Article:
By Sarah Vidrine, Senior Policy Analyst
Childhood is full of stressful experiences. Normal life stress, like getting a shot or falling off a bike, is part of a healthy childhood and can prepare children for challenging experiences in the future. However, the kind of stress triggered by experiences like child sexual abuse can be toxic and weaken the brain’s architecture, with damaging effects on health, learning and behavior across the lifespan.
The good news is there is a growing body of effective prevention and treatment programs that can help children and their families.
We are fortunate that, in North Carolina, children in 80 counties have access to one of 30 accredited or eight provisional Children’s Advocacy Centers (CACs) that provide critical services for victims of child sexual abuse and other forms of child abuse and neglect. CACs very effectively mitigate the impact of toxic stress on the developing brain, shoring up a fragile foundation and strengthening it over time. They do this by helping kids and their families navigate a complicated system of service providers and ensuring that they have access to high-quality treatment.
Navigating the system
Multiple professionals may be involved after abuse is reported: doctors, therapists, law enforcement, prosecutors, victim’s advocates, social workers, and others. Instead of expecting families to work with each of these professionals separately, CACs house a multidisciplinary team of professionals who work together to efficiently and seamlessly support the child and his or her family. Forensic exams and interviews are conducted in a child-friendly environment by professionals trained and experienced in child maltreatment and developmentally appropriate assessment techniques. Professionals staff the case together, ensuring that services are coordinated without placing the burden on the family.
People who work with children who have been abused, or who have survivors in their families, know what happens when kids don’t have access to treatment: the toxic stress that accompanies sexual abuse results in multiple long-term health consequences, and a host of social problems that present tremendous financial costs to every taxpayer in our state and country. In addition to increased physical, emotional, and behavioral health impacts, research indicates that children who experience trauma from sexual harm are at risk of being victimized again. In fact, if their trauma is left untreated, some of these children will act out their abuse and harm another child.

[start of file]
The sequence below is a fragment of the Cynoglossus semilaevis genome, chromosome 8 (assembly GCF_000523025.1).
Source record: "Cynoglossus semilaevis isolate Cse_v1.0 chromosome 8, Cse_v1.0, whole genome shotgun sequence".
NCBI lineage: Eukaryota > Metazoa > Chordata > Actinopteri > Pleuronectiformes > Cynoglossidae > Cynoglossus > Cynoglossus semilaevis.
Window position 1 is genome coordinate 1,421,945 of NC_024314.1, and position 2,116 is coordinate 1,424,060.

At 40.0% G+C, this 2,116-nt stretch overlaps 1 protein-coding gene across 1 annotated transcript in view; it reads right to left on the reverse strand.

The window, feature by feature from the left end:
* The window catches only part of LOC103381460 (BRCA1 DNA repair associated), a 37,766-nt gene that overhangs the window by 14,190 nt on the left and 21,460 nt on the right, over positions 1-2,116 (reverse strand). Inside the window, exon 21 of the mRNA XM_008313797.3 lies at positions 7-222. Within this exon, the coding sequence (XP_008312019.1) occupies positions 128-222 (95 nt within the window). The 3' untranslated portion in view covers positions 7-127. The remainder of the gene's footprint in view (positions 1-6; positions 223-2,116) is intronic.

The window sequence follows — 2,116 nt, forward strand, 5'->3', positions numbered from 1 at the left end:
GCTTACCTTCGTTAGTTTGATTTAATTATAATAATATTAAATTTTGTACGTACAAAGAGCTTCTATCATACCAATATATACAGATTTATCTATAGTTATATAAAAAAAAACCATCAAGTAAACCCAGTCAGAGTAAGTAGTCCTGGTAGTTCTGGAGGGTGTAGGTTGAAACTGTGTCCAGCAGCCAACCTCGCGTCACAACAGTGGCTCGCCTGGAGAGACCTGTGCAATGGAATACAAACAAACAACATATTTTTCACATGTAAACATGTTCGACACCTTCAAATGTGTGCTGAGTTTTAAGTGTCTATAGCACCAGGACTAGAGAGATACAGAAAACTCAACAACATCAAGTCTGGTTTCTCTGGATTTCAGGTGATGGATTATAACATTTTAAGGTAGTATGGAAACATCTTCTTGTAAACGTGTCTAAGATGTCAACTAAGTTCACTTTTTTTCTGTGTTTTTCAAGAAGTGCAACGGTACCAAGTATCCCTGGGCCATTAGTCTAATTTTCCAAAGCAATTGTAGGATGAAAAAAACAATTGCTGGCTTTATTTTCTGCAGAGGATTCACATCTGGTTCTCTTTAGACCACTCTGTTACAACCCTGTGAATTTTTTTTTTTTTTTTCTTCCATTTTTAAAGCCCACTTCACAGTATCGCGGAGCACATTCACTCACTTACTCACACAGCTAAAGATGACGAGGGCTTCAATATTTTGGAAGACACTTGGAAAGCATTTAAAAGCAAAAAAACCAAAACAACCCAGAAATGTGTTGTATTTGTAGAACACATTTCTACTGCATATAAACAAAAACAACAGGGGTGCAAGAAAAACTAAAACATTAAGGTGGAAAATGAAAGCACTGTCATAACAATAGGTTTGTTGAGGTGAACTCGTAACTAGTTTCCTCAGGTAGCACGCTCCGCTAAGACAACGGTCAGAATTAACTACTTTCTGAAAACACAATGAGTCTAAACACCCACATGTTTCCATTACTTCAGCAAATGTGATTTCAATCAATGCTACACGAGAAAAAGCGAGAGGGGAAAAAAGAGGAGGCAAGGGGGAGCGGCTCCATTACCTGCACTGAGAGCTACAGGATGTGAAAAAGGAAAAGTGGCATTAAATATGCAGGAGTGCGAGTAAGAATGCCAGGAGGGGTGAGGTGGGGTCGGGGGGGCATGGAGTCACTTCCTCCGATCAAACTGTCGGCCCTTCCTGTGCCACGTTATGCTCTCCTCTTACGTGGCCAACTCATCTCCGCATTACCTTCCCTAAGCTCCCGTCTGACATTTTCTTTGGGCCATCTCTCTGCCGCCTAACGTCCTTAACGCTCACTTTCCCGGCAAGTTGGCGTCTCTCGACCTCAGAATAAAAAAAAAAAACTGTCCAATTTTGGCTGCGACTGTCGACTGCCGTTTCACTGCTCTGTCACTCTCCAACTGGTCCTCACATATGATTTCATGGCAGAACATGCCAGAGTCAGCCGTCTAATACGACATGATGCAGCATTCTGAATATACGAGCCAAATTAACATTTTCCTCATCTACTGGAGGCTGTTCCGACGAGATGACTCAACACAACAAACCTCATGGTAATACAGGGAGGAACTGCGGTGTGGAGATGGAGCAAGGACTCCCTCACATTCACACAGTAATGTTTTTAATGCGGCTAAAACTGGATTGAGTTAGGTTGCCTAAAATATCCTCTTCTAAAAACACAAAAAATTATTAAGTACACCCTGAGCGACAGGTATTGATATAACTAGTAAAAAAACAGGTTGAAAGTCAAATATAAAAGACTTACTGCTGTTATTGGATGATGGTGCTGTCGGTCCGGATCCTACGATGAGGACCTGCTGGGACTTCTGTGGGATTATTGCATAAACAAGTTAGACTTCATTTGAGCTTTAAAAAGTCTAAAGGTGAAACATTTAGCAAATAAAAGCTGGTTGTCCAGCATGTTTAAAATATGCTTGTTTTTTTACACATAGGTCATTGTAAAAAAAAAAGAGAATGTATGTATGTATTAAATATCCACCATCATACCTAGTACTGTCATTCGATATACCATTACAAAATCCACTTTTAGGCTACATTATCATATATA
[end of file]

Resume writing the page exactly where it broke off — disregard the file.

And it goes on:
On the plus side, we know that treatment works! With the right intervention delivered by skilled clinicians, kids can survive traumatic experiences and become healthy, successful adults. CACs ensure that kids can access effective treatment as soon as possible, making sure that barriers such as cost and transportation don’t get in the way.
So what do CACs mean for kids? CACs eliminate duplications and make sure kids are getting the services they need, when they need them. Families are getting the support they need to heal themselves and to help their children heal. This treatment and family support has the potential to promote health and well-being, keeping traumatized kids in therapy, in school, and out of the criminal justice system.
But what about the kids in NC who don’t have access? The entire Eastern third of North Carolina, 35 counties, is served by only five accredited and two provisional centers. Some families need to drive more than two hours to reach the services their children need. Families in some parts of North Carolina don’t have any access at all.
Children’s Advocacy Centers of North Carolina (CACNC) has a goal of ensuring that each child in North Carolina has easy access to an accredited center if needed. For the first time, the General Assembly has increased the appropriation to bring center funding back to 2004 levels, on a non-recurring basis, as well as providing funding to the state office. It is our hope that state funding will be established as recurring funds at the current level for local CACs as well as CACNC.
Where a child lives in North Carolina shouldn’t determine his or her future. We know the consequences of untreated trauma and we know the positive impact of early access to treatment. By expanding services that prevent adverse experiences from becoming toxic, we can effectively change the life trajectory of children – with an impact that ripples across our communities and state.